Calvin vs. Arminius
At the risk of being labeled a semi-Pelagian again, I thought I would post some thoughts from an email I sent earlier today. An individual contacted us wanting to know where we stand on the issues of Calvinism/Arminianism, foreknowledge, and election. Personally, I wish people were contacting us to find out how many people we were baptizing, how much money we were giving to missions, and how we were helping people become fully-devoted followers of Christ.
Before the comments come pouring in, I understand that our views on the aforementioned doctrines affect how we carry out those missions. But let's face it. People have been debating these issues for two thousand years, and we are still finding a Biblical basis for each. I'm not saying they aren't important. They are very important. What I am saying is that I can become so wrapped up in trying to unravel the mysteries of those doctrines that I neglect the commands that Jesus clearly and unarguably gave me to go make disciples, to feed the hungry, to care for the sick, to release the spiritually captive, etc.
By the way, I'd highly recommend the book Across the Spectrum by Gregory Boyd and Paul Eddy. It examines some of the doctrinal tensions present in evangelical Christianity, and I've really enjoyed reading it.
Anyway, here are some of the thoughts that I shared with the emailer:
For starters, I would point you towards our church’s statement of beliefs here. As we’ve printed at the top of the belief statement, we really do embrace “In the essentials we need unity, in the non-essentials we need freedom; but in all things we need love.” In this statement, we set forth the things we view as “essential” to the faith (those things on which all orthodox Christians will agree) and those things that are non-essential but distinctive to our community (those things that we hold to be Biblical but do not affect our ability to identify with and fellowship with those of other doctrinal persuasions. For example, our practice of believer’s baptism by immersion and our view of the Holy Spirit’s active presentation of all spiritual gifts throughout the church age.)
National Community Church is non-denominational in make-up, and we have members from a wide array of backgrounds- Catholic, Episcopal, Pentecostal, Charismatic, Presbyterian, Baptist, Lutheran, etc. We are affiliated with two networks of churches. The first is the Assemblies of God, which serves as our theological connection. The second is the Willow Creek Association, which serves as our methodological connection.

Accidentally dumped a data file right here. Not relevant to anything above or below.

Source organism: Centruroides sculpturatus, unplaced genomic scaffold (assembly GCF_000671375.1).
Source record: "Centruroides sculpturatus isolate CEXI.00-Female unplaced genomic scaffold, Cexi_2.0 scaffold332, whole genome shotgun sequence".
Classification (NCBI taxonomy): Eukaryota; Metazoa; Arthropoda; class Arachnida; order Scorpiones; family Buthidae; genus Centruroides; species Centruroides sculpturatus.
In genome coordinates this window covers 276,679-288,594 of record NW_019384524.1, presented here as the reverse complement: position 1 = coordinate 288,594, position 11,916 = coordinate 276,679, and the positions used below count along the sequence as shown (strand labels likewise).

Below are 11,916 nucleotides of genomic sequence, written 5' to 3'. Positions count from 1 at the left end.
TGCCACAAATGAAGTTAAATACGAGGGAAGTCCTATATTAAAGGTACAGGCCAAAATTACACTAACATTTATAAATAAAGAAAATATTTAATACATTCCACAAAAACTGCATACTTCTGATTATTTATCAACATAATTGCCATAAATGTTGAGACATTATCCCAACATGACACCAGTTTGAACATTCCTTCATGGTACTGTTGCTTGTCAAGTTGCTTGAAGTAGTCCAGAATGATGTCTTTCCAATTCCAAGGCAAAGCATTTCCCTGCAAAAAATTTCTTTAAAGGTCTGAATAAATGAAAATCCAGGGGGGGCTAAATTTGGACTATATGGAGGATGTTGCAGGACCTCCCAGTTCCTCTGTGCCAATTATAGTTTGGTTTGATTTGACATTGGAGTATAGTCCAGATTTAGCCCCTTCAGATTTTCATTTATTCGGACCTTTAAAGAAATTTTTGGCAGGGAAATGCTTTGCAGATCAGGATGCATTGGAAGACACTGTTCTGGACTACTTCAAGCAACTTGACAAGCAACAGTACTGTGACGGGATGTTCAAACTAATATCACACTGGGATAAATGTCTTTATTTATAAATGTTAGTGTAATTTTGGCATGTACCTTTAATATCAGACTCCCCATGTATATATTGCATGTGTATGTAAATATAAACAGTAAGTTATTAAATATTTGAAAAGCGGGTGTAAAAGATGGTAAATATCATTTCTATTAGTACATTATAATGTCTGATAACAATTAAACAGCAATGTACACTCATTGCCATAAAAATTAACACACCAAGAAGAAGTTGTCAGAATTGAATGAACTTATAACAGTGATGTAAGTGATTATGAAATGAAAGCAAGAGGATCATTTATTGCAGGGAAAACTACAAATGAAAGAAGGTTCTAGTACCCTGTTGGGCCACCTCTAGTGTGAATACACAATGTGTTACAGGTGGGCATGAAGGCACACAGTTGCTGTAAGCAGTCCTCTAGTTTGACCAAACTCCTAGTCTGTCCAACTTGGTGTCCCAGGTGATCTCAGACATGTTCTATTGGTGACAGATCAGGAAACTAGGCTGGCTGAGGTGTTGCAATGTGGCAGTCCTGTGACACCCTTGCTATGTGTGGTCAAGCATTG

On the issue of Calvinism/Arminianism and the detailed doctrines that flow from that (such as election and foreknowledge), we do not take a hard stand one way or the other. At NCC, you will find people who lean more Arminian and people who lean more Reformed/Calvinist. There are certainly extreme positions of both of these views that we would reject as a church, but in general, we land in the middle of the tension we see in Scripture; there are multitudes of verses that seem to validate both views. I believe that both views have much to teach us and that an understanding of both leads us to a more balanced perspective of the grace of God and the salvation he offers us. We believe that God elects us unconditionally, through absolutely no merit of our own (Ephesians 2:8-9), but that he extends to us a choice that we must make (Romans 10:13).
Did he choose us or did we choose him? Based on reading both Deuteronomy 30:15-20 and John 15:16, I acknowledge a tension that leads me to answer, “yes.” He chose us and we chose him. Personally, I believe the most Biblical position is discovered when properly understanding both positions and acknowledging the Scriptural truths found in each. The Calvinist rightly emphasizes God's sovereignty and divine prerogative, while the Arminian rightly emphasizes man's free will and responsibility. When considered together, we stand in awe at the mystery of our salvation.
The questions of foreknowledge and election often stem from a cause-effect understanding of how things work. Did God elect us because he foreknew? Or did he foreknow us because he elected us? Because God exists outside of time, it’s very difficult to assign a cause-effect relationship to these things. In many ways, it remains a mystery. Scripture clearly states “For those whom He foreknew, He also predestined to become conformed to the image of His Son, so that He would be the firstborn among many brethren.” We believe in foreknowledge and election. The questions and debate surrounding the doctrine of election revolve around how election works, when it occurs, and on what basis it occurs. Again, you would find people at NCC on both sides of that debate.
I guess the bottom line is that we really try to focus on the essentials here at NCC. We are diligent to discover the truths of Scripture and teach them. In fact, we just talked a length about election, foreknowledge, and the Calvin/Arminian debate at my Theology 101 small group last week. However, we know that these debates have been going on for two thousand years now and we will probably never have our theology worked out 100% on this side of heaven.